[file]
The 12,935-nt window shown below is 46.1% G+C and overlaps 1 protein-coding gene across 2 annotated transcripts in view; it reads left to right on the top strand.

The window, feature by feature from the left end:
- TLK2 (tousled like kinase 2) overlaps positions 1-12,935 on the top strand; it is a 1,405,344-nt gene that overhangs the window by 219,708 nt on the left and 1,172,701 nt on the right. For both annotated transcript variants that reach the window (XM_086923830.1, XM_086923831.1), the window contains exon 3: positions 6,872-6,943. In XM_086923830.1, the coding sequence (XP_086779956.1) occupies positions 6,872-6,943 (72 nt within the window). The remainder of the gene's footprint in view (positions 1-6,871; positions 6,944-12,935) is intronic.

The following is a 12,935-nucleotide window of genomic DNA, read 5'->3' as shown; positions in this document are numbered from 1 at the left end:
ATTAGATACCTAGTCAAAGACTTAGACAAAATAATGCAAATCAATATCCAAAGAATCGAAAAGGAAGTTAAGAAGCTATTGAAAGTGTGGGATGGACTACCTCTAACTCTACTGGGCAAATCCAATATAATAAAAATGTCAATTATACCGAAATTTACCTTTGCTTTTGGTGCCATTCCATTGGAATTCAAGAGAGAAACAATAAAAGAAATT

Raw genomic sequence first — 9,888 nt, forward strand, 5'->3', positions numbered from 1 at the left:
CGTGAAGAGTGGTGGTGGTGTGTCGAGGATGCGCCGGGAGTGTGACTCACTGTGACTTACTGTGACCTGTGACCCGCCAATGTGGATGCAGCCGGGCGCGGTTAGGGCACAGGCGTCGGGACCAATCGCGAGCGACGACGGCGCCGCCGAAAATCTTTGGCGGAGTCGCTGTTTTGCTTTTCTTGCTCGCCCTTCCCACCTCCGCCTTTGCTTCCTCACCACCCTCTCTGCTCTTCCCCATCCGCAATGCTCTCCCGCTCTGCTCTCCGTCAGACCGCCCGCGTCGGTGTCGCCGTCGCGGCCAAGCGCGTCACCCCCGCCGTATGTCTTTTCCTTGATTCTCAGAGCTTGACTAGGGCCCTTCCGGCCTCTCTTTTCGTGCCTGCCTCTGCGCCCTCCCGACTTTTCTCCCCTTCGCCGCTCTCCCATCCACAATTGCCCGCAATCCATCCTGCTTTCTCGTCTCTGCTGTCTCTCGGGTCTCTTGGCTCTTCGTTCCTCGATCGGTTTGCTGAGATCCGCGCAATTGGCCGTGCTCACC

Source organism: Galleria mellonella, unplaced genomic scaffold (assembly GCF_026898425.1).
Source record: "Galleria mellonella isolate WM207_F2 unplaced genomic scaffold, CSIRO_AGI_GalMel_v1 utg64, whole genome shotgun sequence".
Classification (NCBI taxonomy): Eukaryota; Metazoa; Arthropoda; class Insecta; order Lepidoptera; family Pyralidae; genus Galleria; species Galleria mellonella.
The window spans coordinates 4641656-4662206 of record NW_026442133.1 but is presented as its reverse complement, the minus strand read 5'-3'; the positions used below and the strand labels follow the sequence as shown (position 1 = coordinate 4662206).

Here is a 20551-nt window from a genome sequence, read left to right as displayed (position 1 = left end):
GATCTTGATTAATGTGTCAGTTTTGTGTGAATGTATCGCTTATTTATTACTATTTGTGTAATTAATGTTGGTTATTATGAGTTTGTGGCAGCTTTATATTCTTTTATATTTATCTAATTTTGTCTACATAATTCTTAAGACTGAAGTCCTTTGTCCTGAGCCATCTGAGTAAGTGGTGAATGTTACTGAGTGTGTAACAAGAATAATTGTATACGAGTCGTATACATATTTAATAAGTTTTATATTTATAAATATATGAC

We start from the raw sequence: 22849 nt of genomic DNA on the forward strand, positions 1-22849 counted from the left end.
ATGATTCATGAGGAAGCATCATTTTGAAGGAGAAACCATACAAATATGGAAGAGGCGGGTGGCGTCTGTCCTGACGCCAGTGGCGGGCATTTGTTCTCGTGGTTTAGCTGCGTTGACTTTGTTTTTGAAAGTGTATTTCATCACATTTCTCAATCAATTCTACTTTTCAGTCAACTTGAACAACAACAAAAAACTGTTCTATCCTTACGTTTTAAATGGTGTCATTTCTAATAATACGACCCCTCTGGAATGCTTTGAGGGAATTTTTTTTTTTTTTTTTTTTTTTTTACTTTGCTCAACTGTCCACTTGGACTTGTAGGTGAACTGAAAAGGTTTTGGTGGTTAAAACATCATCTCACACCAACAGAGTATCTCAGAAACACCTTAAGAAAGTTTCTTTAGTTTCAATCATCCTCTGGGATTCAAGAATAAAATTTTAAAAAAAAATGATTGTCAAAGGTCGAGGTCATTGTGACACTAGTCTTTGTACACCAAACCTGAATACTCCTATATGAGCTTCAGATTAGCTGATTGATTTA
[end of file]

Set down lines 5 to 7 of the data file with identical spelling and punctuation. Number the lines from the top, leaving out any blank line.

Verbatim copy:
ATTAGATACCTAGTCAAAGACTTAGACAAAATAATGCAAATCAATATCCAAAGAATCGAAAAGGAAGTTAAGAAGCTATTGAAAGTGTGGGATGGACTACCTCTAACTCTACTGGGCAAATCCAATATAATAAAAATGTCAATTATACCGAAATTTACCTTTGCTTTTGGTGCCATTCCATTGGAATTCAAGAGAGAAACAATAAAAGAAATT

Raw genomic sequence first — 9,888 nt, forward strand, 5'->3', positions numbered from 1 at the left:
CGTGAAGAGTGGTGGTGGTGTGTCGAGGATGCGCCGGGAGTGTGACTCACTGTGACTTACTGTGACCTGTGACCCGCCAATGTGGATGCAGCCGGGCGCGGTTAGGGCACAGGCGTCGGGACCAATCGCGAGCGACGACGGCGCCGCCGAAAATCTTTGGCGGAGTCGCTGTTTTGCTTTTCTTGCTCGCCCTTCCCACCTCCGCCTTTGCTTCCTCACCACCCTCTCTGCTCTTCCCCATCCGCAATGCTCTCCCGCTCTGCTCTCCGTCAGACCGCCCGCGTCGGTGTCGCCGTCGCGGCCAAGCGCGTCACCCCCGCCGTATGTCTTTTCCTTGATTCTCAGAGCTTGACTAGGGCCCTTCCGGCCTCTCTTTTCGTGCCTGCCTCTGCGCCCTCCCGACTTTTCTCCCCTTCGCCGCTCTCCCATCCACAATTGCCCGCAATCCATCCTGCTTTCTCGTCTCTGCTGTCTCTCGGGTCTCTTGGCTCTTCGTTCCTCGATCGGTTTGCTGAGATCCGCGCAATTGGCCGTGCTCACC